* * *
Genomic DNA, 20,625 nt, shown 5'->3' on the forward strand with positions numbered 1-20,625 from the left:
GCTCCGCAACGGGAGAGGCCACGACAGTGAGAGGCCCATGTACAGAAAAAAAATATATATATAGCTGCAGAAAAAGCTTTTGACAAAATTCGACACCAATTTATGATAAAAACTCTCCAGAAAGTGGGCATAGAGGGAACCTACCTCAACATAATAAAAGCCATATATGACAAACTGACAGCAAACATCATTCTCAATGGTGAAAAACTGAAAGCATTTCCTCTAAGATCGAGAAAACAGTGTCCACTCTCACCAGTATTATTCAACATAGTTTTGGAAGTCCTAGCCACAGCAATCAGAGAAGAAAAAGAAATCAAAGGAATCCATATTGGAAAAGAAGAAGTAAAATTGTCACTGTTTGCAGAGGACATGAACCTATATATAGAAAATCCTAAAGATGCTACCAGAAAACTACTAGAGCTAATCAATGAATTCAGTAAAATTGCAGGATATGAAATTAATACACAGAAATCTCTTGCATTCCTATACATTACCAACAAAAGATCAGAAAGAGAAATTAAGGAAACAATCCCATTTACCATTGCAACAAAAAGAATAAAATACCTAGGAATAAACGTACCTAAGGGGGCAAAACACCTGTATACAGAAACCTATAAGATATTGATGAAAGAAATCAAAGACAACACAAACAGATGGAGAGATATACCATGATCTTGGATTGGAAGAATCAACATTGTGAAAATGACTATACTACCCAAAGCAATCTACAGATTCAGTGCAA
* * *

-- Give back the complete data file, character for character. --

Genomic DNA, 20,625 nt, shown 5'->3' on the forward strand with positions numbered 1-20,625 from the left:
GCTCCGCAACGGGAGAGGCCACGACAGTGAGAGGCCCATGTACAGAAAAAAAATATATATATAGCTGCAGAAAAAGCTTTTGACAAAATTCGACACCAATTTATGATAAAAACTCTCCAGAAAGTGGGCATAGAGGGAACCTACCTCAACATAATAAAAGCCATATATGACAAACTGACAGCAAACATCATTCTCAATGGTGAAAAACTGAAAGCATTTCCTCTAAGATCGAGAAAACAGTGTCCACTCTCACCAGTATTATTCAACATAGTTTTGGAAGTCCTAGCCACAGCAATCAGAGAAGAAAAAGAAATCAAAGGAATCCATATTGGAAAAGAAGAAGTAAAATTGTCACTGTTTGCAGAGGACATGAACCTATATATAGAAAATCCTAAAGATGCTACCAGAAAACTACTAGAGCTAATCAATGAATTCAGTAAAATTGCAGGATATGAAATTAATACACAGAAATCTCTTGCATTCCTATACATTACCAACAAAAGATCAGAAAGAGAAATTAAGGAAACAATCCCATTTACCATTGCAACAAAAAGAATAAAATACCTAGGAATAAACGTACCTAAGGGGGCAAAACACCTGTATACAGAAACCTATAAGATATTGATGAAAGAAATCAAAGACAACACAAACAGATGGAGAGATATACCATGATCTTGGATTGGAAGAATCAACATTGTGAAAATGACTATACTACCCAAAGCAATCTACAGATTCAGTGCAA